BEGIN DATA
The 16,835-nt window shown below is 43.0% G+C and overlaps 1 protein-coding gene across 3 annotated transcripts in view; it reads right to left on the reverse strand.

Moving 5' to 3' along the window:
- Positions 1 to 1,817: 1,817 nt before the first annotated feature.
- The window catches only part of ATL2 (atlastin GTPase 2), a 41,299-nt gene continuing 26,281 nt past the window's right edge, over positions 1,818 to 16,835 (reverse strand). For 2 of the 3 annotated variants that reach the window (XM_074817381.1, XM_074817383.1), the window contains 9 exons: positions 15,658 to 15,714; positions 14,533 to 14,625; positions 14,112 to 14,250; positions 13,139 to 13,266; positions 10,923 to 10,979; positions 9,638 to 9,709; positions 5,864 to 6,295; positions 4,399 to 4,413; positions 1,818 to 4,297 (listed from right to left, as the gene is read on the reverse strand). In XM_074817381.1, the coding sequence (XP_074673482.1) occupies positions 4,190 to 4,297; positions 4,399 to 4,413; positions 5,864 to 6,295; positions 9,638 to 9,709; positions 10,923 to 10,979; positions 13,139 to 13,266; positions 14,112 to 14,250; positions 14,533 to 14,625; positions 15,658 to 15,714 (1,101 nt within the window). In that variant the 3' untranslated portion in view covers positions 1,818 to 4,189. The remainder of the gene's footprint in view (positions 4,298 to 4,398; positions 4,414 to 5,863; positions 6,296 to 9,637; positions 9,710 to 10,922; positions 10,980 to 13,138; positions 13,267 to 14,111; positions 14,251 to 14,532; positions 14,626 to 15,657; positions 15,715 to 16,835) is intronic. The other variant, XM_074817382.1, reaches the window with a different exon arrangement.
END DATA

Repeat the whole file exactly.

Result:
The 16,835-nt window shown below is 43.0% G+C and overlaps 1 protein-coding gene across 3 annotated transcripts in view; it reads right to left on the reverse strand.

Moving 5' to 3' along the window:
- Positions 1 to 1,817: 1,817 nt before the first annotated feature.
- The window catches only part of ATL2 (atlastin GTPase 2), a 41,299-nt gene continuing 26,281 nt past the window's right edge, over positions 1,818 to 16,835 (reverse strand). For 2 of the 3 annotated variants that reach the window (XM_074817381.1, XM_074817383.1), the window contains 9 exons: positions 15,658 to 15,714; positions 14,533 to 14,625; positions 14,112 to 14,250; positions 13,139 to 13,266; positions 10,923 to 10,979; positions 9,638 to 9,709; positions 5,864 to 6,295; positions 4,399 to 4,413; positions 1,818 to 4,297 (listed from right to left, as the gene is read on the reverse strand). In XM_074817381.1, the coding sequence (XP_074673482.1) occupies positions 4,190 to 4,297; positions 4,399 to 4,413; positions 5,864 to 6,295; positions 9,638 to 9,709; positions 10,923 to 10,979; positions 13,139 to 13,266; positions 14,112 to 14,250; positions 14,533 to 14,625; positions 15,658 to 15,714 (1,101 nt within the window). In that variant the 3' untranslated portion in view covers positions 1,818 to 4,189. The remainder of the gene's footprint in view (positions 4,298 to 4,398; positions 4,414 to 5,863; positions 6,296 to 9,637; positions 9,710 to 10,922; positions 10,980 to 13,138; positions 13,267 to 14,111; positions 14,251 to 14,532; positions 14,626 to 15,657; positions 15,715 to 16,835) is intronic. The other variant, XM_074817382.1, reaches the window with a different exon arrangement.